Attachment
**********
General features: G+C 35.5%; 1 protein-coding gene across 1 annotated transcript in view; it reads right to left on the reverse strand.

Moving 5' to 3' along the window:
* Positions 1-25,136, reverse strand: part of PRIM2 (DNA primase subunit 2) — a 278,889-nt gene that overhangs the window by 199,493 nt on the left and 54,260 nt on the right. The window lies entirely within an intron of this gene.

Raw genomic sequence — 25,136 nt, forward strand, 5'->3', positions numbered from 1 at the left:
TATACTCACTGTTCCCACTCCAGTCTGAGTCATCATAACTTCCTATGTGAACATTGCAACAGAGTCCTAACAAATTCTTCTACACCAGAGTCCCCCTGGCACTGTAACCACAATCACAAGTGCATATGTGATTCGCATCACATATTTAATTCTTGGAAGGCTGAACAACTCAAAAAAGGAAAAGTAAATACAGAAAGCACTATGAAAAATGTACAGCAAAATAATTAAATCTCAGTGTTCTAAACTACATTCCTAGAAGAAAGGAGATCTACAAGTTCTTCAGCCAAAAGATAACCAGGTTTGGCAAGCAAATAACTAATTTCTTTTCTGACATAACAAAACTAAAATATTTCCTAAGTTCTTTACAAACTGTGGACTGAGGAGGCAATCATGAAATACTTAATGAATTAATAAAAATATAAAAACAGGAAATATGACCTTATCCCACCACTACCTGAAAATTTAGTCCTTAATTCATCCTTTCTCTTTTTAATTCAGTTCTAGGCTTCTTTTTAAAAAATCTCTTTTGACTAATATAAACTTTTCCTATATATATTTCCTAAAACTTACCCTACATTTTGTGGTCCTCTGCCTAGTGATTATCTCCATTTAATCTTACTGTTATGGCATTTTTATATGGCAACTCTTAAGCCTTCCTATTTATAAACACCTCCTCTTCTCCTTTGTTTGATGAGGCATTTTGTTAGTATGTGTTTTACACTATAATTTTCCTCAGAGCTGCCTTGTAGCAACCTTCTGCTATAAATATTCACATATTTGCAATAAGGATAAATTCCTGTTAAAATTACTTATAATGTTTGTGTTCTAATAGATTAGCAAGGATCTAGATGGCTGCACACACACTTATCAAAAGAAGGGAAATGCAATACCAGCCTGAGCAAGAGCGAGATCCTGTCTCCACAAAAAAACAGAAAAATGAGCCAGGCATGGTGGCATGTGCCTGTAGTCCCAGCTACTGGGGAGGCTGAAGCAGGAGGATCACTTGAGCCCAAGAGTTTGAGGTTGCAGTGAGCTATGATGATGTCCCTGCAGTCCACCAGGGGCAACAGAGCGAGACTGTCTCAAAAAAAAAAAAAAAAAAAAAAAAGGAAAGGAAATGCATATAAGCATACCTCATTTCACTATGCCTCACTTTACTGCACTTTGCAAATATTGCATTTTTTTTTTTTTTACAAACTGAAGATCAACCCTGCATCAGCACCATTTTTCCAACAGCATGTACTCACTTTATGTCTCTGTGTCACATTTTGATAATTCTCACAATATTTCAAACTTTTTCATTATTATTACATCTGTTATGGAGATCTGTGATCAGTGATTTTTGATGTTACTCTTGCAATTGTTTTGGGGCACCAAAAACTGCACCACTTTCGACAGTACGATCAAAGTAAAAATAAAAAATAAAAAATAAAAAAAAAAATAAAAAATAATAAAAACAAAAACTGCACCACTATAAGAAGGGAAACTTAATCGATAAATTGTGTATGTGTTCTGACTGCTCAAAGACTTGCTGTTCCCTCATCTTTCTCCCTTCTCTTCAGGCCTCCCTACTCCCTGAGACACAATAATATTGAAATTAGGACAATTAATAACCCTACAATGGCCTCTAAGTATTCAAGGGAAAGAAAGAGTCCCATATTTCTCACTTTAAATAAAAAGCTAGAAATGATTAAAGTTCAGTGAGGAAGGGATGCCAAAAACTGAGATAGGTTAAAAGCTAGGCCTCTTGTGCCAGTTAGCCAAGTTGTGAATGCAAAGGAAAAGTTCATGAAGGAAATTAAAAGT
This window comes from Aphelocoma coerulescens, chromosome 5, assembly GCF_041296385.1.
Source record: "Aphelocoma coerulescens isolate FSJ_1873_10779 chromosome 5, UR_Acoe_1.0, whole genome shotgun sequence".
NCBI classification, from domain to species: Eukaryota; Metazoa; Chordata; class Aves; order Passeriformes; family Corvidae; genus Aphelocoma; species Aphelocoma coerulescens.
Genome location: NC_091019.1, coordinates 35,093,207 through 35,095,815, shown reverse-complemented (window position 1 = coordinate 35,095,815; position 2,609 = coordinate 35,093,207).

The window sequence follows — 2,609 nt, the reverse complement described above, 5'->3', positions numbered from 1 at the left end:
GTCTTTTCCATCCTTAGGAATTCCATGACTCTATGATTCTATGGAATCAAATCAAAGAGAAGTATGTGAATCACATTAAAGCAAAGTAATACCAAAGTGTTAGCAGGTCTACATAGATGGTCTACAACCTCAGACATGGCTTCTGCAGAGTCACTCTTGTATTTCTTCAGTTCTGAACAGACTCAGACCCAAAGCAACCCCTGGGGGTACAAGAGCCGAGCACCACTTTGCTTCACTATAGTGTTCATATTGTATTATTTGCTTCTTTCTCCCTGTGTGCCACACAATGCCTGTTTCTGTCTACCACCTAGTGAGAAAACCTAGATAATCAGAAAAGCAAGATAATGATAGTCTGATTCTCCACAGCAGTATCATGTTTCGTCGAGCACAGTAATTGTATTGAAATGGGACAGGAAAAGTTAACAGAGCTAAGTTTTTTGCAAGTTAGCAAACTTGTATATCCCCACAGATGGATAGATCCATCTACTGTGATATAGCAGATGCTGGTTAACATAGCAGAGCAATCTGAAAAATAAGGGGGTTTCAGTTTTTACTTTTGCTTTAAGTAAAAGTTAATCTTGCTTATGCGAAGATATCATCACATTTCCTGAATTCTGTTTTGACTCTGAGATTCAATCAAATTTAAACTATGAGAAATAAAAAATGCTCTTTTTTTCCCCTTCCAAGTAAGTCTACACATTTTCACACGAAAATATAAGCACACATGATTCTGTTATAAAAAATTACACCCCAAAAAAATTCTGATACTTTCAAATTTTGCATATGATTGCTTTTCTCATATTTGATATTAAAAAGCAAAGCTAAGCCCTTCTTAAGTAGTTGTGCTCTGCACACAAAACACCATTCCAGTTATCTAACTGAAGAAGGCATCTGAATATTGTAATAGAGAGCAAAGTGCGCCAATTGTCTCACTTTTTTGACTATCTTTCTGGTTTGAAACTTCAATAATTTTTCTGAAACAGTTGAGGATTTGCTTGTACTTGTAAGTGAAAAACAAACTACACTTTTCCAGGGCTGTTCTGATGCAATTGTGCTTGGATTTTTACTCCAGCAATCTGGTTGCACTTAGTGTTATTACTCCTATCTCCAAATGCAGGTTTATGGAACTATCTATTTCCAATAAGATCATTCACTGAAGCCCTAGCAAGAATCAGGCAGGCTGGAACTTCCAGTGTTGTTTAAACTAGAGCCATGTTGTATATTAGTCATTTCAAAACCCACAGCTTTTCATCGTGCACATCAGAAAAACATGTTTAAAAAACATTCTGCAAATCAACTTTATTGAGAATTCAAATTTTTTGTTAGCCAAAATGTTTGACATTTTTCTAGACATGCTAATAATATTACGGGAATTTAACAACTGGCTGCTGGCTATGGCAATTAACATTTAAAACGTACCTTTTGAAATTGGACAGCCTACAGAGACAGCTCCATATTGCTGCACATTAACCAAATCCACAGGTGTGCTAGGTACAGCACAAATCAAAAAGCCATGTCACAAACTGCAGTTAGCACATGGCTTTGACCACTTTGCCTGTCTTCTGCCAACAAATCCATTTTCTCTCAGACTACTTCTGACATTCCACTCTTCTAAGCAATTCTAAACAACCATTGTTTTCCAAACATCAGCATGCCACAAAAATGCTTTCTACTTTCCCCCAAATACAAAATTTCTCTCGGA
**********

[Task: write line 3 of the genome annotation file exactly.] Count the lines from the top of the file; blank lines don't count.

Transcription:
* Positions 1-25,136, reverse strand: part of PRIM2 (DNA primase subunit 2) — a 278,889-nt gene that overhangs the window by 199,493 nt on the left and 54,260 nt on the right. The window lies entirely within an intron of this gene.